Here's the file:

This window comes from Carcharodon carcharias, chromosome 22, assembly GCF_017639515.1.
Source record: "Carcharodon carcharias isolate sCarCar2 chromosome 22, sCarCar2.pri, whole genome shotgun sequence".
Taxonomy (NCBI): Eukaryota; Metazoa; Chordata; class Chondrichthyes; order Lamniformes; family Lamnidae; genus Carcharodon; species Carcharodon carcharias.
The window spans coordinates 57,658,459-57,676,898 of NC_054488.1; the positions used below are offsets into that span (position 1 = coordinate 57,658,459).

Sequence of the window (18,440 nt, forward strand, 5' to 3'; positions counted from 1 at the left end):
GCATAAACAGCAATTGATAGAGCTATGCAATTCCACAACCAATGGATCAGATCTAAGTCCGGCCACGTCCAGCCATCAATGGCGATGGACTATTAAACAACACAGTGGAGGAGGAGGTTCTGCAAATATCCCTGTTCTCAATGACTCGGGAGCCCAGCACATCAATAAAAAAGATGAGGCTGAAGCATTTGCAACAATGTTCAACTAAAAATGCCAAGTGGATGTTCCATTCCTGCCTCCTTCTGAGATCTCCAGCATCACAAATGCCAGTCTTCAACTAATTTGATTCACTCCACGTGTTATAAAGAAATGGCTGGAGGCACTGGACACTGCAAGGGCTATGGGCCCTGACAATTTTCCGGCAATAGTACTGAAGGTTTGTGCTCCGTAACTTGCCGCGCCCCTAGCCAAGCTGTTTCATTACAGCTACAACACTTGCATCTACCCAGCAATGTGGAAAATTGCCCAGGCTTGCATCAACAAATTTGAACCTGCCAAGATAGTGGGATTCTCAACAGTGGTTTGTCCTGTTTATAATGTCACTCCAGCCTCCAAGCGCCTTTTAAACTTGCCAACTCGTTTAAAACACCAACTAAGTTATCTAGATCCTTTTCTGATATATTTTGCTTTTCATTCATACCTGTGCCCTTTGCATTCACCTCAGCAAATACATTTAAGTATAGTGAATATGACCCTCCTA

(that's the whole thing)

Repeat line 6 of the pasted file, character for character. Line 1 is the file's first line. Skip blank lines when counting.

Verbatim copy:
GCATAAACAGCAATTGATAGAGCTATGCAATTCCACAACCAATGGATCAGATCTAAGTCCGGCCACGTCCAGCCATCAATGGCGATGGACTATTAAACAACACAGTGGAGGAGGAGGTTCTGCAAATATCCCTGTTCTCAATGACTCGGGAGCCCAGCACATCAATAAAAAAGATGAGGCTGAAGCATTTGCAACAATGTTCAACTAAAAATGCCAAGTGGATGTTCCATTCCTGCCTCCTTCTGAGATCTCCAGCATCACAAATGCCAGTCTTCAACTAATTTGATTCACTCCACGTGTTATAAAGAAATGGCTGGAGGCACTGGACACTGCAAGGGCTATGGGCCCTGACAATTTTCCGGCAATAGTACTGAAGGTTTGTGCTCCGTAACTTGCCGCGCCCCTAGCCAAGCTGTTTCATTACAGCTACAACACTTGCATCTACCCAGCAATGTGGAAAATTGCCCAGGCTTGCATCAACAAATTTGAACCTGCCAAGATAGTGGGATTCTCAACAGTGGTTTGTCCTGTTTATAATGTCACTCCAGCCTCCAAGCGCCTTTTAAACTTGCCAACTCGTTTAAAACACCAACTAAGTTATCTAGATCCTTTTCTGATATATTTTGCTTTTCATTCATACCTGTGCCCTTTGCATTCACCTCAGCAAATACATTTAAGTATAGTGAATATGACCCTCCTA